Cotton Tufts to Abigail Adams
Boston Octobr. 31. 1787
In my last Letter to Mr. Adams I inform’d Him of the Death of our beloved Uncle Smith—1 had we enjoyed his Life much longer, it would have been greatly desireable—but Heaven was kind in continuing that rich Blessing for so long a Time we have the utmost Assurance that He is happy tho’ We have lost one Source of our temporal Felicity— His Virtues may we imitate and with him share in a better World the Rewards of good & faithful Servants—
I am told Capt. Barnard is to sail to Day, which obliges me to omit many Things, not expecting his Departure for some Days—
as I take it for granted, that you will return in the Spring, it will be necessary to conduct your affairs upon that Expectation— I wish you therefore to give me as early and particular Information relative to the Repairs of Borlands Place & any other Matters as your Distance will permit and that you think necessary to be done—
Mr. Teal who is on your Farm at Medford is an excellent Tenant—2 He informs me that the Farm House is scarcely tenantable, that it is the opinion of those who have viewed it, that it will be best to rebuild it.— I propose to examine it—but would wish for your Directions whether to rebuild in case it should be found necessary—the Cost will be from, £120 to 130—
I expect to see & consult Mr Shaw this Week—he will exchange next Sabbath with Mr Norton our late ordaind Minister— Mr Shaw & his Wife attended the ordination of Mr. Ware at Hingham the Week past & are now on a Visit to his Father—
In one of your Letters, you enquire, whether it would not be best to dispose of your House in Bostn I think not—as but very few Repairs will be required for a long Time to come—at present it yields a clearer Income than all your Lands & Estate in Braintree—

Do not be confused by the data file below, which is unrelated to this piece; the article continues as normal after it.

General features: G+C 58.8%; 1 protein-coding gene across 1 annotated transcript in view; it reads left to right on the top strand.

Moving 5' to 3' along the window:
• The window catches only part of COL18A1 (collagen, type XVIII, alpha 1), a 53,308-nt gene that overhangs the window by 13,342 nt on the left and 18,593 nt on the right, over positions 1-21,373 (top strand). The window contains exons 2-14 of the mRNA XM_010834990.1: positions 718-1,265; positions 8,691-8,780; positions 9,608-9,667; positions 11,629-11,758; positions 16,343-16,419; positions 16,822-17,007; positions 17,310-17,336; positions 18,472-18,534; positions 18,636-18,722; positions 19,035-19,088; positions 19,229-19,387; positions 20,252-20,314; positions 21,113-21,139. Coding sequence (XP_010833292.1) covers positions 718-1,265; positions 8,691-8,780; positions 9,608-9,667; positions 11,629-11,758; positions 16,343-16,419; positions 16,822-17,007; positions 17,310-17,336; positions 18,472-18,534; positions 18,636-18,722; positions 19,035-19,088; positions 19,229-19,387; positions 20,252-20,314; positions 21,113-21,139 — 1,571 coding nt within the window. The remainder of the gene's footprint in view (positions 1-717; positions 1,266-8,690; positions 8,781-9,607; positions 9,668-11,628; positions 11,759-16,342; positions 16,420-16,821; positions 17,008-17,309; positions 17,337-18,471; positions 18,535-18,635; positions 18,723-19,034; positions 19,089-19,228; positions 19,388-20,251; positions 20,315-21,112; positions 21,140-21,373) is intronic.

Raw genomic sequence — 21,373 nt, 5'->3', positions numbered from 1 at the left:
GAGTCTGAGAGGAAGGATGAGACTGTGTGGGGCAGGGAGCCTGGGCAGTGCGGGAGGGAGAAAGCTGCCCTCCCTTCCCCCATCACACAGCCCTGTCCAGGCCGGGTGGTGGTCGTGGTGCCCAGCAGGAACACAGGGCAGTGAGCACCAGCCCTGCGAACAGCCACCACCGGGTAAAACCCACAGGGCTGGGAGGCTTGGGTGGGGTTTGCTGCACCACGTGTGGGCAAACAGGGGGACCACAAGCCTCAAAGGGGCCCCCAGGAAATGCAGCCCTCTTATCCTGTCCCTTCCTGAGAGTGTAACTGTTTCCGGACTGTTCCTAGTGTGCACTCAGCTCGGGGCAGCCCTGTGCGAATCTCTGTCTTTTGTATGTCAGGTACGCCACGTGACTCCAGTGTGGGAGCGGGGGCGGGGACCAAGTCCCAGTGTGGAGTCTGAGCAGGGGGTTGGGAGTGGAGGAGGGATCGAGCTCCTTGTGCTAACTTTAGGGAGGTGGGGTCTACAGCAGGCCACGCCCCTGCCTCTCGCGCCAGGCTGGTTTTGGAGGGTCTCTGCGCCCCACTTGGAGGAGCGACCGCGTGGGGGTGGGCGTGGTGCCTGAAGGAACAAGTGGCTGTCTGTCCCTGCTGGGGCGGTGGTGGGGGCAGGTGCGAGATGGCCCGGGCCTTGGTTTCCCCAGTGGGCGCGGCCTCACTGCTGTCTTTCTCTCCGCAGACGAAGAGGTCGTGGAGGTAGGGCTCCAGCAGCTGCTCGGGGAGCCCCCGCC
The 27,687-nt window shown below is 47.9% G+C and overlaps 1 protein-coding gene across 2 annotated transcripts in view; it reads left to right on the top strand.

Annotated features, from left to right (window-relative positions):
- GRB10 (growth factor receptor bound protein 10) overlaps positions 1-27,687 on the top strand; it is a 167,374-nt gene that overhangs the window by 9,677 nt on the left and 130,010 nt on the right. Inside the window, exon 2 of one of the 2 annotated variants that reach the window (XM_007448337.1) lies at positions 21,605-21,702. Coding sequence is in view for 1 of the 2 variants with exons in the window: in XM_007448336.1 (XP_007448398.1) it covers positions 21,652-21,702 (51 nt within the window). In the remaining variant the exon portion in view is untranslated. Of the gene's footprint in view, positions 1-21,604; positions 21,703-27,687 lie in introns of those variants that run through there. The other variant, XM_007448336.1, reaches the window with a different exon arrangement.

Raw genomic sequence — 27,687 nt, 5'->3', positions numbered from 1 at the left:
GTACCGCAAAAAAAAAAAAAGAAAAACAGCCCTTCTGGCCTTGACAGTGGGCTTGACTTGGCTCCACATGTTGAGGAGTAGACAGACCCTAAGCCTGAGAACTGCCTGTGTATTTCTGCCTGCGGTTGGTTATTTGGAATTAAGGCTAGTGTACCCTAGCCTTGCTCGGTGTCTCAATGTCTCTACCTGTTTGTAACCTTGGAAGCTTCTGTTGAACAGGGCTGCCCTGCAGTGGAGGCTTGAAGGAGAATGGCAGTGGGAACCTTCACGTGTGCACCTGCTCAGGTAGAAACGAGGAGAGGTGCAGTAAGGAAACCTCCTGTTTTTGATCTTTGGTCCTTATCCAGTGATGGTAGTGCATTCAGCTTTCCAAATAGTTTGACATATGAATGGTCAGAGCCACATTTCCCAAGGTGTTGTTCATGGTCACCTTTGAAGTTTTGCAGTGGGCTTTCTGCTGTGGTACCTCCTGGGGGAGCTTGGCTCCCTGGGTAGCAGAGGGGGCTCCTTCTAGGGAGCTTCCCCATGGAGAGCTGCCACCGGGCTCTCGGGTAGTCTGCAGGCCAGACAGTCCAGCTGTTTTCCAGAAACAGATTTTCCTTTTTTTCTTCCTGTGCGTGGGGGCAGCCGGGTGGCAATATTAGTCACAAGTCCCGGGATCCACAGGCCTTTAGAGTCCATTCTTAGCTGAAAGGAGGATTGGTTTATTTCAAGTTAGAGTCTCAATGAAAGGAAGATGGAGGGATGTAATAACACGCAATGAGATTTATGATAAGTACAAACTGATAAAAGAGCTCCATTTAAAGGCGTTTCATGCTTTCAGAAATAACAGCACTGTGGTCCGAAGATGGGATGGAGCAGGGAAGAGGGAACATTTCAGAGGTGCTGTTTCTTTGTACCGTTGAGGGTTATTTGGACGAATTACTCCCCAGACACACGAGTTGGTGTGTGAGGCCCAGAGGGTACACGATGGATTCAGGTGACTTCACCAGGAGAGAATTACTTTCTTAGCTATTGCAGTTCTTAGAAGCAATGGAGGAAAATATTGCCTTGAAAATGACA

The Genl Court is now sitting— a Resolve has passed for calling a Convention in this Commonwealth to take into consideration the form of a Constitution of Government for the United States &c3 I cannot make any Conjecture what will be the Issue It has warm Advocates for and warm Enemies against it— Mr. John spent the last Evening at my lodgings and is well— He will be at Cambridge to day & attend the Supreme Court some part of their Sitting— Charles & Thomas are well—return to Cambridge to Day from the fall Vacation— present my affectionate Regards to Mr Adams and accept of my best Wishes for your Health & Happiness.
RC (Adams Papers); internal address: “Madm. Abigl Adams—”
1. Cotton Tufts to JA, 18 Oct., Adams Papers.
2. Benjamin Teal (b. 1763) of Medford had taken over the farm from his uncle, also Benjamin Teal, upon the latter’s death in 1784 (vol. 5:472, 6:87; Vital Records of Medford, Massachusetts, to the Year 1850, Boston, 1907, p. 138).
3. On 19 Oct. 1787, a joint committee of representatives from the House and the Senate of the Mass. General Court, including Cotton Tufts himself, met to discuss how to respond to the proposed Constitution. Their report recommended calling a state ratifying convention. After some debate, the General Court agreed on 25 Oct. and arranged for the convention to start on 9 Jan. 1788 (Doc. Hist. Ratif. Const. description begins The Documentary History of the Ratification of the Constitution, ed. Merrill Jensen, John P. Kaminski, Gaspare J. Saladino, and others, Madison, Wis., 1976–. description ends , 4:124–125). For the text of the resolution, see same, 4:143–146.